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Browsing: Diary of John Adams, Volume 2


Docno: ADMS-01-02-02-0009-0005-0009

Author: Adams, John
Date: 1779-06-20

20. Sunday.

Two Privateers have been in sight all this day. One advanced, and fired several Guns in order to make Us hoist our Colours. But Captain Chavan would not do them that Honour. They are afraid to come near. But this it is.1 Every day We have a No. in Sight, so that there is no Chance for a Vessell to pass without Convoy.
Our Captain Mr. Chavan has a Cross of St. Louis, and one of his Midshipmen has a Cross of St. Louis. His second has none—he is a youth of 18 or 19, an Enseigne du Vesseau, and very able for his Years. He has a fine Countenance.
The Chevalier de la Luzerne, and M. Marbois are in raptures with my Son. They get him to teach them the Language. I found this Morning the Ambassador, Seating on the Cushing in our State Room, Mr. Marbois in his Cot at his left Hand and my Son streched out in his at his Right—The Ambassador reading out loud, in Blackstones Discourse, at his Entrance on his Professorship of the Common Law at the University, and my Son correcting the Pronunciation of every Word and Syllable and Letter. The Ambassador said he was astonished, at my Sons Knowledge. That he was a Master of his own Language like a Professor. Mr. Marbois said your Son teaches Us more than you. He has Point de Grace—Point d'Eloges. He shews us no Mercy, and makes Us no Compliments. We must have Mr. John.
This Evening had a little Conversation with the Chevalier, upon our American Affairs, and Characters, Mr. Samuel Adams, Mr. Dickinson, Mr. Jay—and upon American Eloquence in Congress and Assemblies as well as in Writing. He admired our Eloquence. I said that our Eloquence was not corrected. It was the Time of Ennius, with Us. That Mr. Dickinson and Mr. Jay had Eloquence, but it was not so chaste, nor pure, nor nervous as that of Mr. Samuel Adams. That this last had written some things, that would be admired more than any Thing that has been written in America in this Dispute.—He enquired after Mr. Dickinson, and the Reason why he disappeared. I explained, as well as I could in French, the Inconsistency of the Farmers Letters and his Perseverance in that Inconsistency in Congress. Mr. Dickensons Opposition to the Declaration of Independancy. I ventured as modestly as I could to let him know that I had the Honour to be the Principal Disputant in Congress against Mr. Dickinson upon that great Question. That Mr. Dickinson had the Eloquence, the Learning and the Ingenuity on his Side of the Question, but that I had the Hearts of the Americans on mine, and therefore my Side of { 386 } the Question prevailed. That Mr. Dickinson had a good Heart, and an amiable Character. But that his Opposition to Independency, had lost him the Confidence of the People, who suspected him of Timidity and Avarice, and that his Opposition sprung from those Passions: But that he had since turned out with the Militia, against the B[ritish] Troops and I doubted not might in Time regain the Confidence of the People.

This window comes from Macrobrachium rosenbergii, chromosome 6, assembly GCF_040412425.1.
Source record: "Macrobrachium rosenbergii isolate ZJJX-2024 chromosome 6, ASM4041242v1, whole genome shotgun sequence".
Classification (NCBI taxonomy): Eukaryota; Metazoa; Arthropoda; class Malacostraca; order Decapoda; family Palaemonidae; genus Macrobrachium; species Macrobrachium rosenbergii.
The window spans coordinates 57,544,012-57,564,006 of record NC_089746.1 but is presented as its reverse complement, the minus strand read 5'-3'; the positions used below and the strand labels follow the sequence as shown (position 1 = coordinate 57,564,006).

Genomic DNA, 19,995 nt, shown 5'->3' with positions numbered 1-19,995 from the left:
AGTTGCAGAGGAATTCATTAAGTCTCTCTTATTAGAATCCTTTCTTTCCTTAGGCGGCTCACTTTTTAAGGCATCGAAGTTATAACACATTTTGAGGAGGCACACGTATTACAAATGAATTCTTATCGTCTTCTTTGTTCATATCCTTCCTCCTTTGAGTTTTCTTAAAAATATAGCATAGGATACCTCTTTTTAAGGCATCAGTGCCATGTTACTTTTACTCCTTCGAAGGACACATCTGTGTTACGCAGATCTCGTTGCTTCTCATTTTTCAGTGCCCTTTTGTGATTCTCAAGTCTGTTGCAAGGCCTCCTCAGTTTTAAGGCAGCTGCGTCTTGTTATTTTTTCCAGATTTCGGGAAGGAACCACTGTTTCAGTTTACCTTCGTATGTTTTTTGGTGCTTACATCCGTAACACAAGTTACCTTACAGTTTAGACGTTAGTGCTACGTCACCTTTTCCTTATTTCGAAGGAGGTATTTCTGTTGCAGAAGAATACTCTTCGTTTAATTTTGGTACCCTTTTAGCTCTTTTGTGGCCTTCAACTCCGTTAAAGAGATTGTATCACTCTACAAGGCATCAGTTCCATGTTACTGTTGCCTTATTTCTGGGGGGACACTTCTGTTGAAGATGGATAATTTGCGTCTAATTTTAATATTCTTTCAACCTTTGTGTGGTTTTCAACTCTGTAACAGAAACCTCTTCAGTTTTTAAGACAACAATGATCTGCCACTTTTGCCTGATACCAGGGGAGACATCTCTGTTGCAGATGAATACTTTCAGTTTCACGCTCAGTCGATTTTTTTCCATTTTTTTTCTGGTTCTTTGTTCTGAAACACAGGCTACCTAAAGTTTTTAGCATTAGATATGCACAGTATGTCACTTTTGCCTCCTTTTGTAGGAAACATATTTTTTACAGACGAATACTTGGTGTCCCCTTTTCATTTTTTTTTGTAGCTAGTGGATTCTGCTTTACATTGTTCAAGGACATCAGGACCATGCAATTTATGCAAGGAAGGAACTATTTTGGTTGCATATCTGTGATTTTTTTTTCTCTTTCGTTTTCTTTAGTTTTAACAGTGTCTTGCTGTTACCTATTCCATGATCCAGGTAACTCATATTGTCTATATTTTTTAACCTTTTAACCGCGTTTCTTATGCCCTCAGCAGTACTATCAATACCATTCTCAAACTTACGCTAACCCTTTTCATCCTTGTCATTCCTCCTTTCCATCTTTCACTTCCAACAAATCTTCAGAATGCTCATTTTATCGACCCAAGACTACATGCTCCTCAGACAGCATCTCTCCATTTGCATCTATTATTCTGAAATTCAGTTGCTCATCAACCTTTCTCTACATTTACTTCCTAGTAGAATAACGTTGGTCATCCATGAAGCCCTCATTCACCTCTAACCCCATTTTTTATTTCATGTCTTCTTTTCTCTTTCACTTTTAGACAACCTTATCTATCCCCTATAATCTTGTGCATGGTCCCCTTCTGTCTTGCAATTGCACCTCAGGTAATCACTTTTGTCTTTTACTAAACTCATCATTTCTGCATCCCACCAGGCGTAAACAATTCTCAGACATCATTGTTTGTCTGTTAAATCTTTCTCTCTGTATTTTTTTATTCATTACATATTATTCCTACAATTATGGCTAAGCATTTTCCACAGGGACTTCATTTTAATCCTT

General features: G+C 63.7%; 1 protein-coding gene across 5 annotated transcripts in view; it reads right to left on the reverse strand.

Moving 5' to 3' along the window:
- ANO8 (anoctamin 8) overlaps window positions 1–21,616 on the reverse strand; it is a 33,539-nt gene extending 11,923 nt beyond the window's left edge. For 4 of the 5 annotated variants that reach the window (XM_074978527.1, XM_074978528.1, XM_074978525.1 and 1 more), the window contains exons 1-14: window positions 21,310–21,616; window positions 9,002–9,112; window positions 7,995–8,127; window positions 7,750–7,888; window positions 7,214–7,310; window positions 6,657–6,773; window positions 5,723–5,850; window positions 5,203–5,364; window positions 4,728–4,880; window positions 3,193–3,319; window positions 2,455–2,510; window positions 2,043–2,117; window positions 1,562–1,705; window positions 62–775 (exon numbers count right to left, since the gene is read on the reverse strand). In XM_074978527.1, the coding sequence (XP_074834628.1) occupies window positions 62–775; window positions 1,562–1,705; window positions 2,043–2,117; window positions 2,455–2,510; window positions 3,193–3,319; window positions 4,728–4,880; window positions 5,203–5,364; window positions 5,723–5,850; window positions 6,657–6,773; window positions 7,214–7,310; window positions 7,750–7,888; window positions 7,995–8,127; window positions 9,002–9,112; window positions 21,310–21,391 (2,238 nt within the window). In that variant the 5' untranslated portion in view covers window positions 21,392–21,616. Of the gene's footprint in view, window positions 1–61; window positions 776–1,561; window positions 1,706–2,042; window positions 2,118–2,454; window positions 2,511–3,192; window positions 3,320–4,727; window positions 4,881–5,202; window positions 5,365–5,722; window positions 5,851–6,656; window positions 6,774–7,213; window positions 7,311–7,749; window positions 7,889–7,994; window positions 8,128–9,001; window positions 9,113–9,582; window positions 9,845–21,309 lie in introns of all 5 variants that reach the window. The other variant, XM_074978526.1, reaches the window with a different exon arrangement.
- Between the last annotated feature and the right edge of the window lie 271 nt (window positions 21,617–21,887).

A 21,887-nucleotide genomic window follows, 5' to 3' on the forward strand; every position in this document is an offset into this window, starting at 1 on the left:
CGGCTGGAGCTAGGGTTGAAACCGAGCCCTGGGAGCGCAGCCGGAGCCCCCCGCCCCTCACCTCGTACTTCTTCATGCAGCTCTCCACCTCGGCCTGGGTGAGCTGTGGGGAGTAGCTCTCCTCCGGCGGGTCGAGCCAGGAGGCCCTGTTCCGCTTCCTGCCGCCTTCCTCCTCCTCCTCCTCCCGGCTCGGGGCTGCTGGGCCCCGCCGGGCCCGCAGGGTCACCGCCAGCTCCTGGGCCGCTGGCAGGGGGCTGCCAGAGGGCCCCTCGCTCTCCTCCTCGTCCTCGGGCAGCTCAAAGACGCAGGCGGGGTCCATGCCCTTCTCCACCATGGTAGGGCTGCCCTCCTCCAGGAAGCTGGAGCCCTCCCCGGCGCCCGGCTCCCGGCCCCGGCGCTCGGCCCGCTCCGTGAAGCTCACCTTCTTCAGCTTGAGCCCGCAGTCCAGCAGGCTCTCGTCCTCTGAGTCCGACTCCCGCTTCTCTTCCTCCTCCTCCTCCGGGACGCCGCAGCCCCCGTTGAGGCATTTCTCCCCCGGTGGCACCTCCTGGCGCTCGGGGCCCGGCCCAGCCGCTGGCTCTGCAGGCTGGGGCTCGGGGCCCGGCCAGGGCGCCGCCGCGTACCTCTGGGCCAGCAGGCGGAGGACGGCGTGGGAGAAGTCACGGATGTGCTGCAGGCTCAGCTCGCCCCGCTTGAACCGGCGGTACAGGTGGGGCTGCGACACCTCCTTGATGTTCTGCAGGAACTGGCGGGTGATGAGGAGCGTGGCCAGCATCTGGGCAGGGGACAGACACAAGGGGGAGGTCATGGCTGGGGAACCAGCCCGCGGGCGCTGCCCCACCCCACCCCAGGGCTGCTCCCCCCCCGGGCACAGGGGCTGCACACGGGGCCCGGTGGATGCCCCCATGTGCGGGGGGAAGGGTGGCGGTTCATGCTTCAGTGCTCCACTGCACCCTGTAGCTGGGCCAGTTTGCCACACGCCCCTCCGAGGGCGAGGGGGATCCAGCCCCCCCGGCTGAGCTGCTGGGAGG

I said that Mr. Jay was a Man of Wit, well informed, a good Speaker and an elegant Writer. The Chevalier said perhaps he will not be President when We arrive. He accepted only for a short Time. I said I should not be sorry to hear of his Resignation, because I did not much esteem the Means by which he was advanced to the Chair, it appearing to me that he came in by the Efforts of a Faction at that Moment dominant by Means of an Influence which I was afraid to mention. That I did not care to say what I thought of it.2
We fell into a great deal of other Conversation this Evening upon Litterature, and Eloquence ancient and modern, Demosthenes, Cicero, the Poets, Historians, Philosophers. The English, Bacon, Newton &c. Milton &c.
He said Milton was very ancient. I said no, in the Reign of Charles and the Protectorship of Cromwell and the Reign of Charles the Second.—He thought it was much more ancient.
I said there were three Epochas in the English History celebrated for great Men.—The Reign of Elizabeth, the Reign of C[harles] 1. and the Interregnum, and the Reign of Queen Anne.
The C. said Ld. Bolinbroke was a great Man. I said Yes and the greatest Orator that England ever produced.
Mr. Marbois upon this said, it would be easy in France to produce an Orator equal to Bolinbroke. I asked who? John Jac[ques?]—? No, Malesherbes. Malesherbes Orations might be placed on a Footing with Demosthenes and Cicero.
1. Perhaps JA meant to write: “But this is the way it is.”
2. See entry of 12 Feb., above, and note 2 there; also 22 June, below.
Cite web page as: Founding Families: Digital Editions of the Papers of the Winthrops and the Adamses, ed.C. James Taylor. Boston: Massachusetts Historical Society, 2014.
http://www.masshist.org/apde2/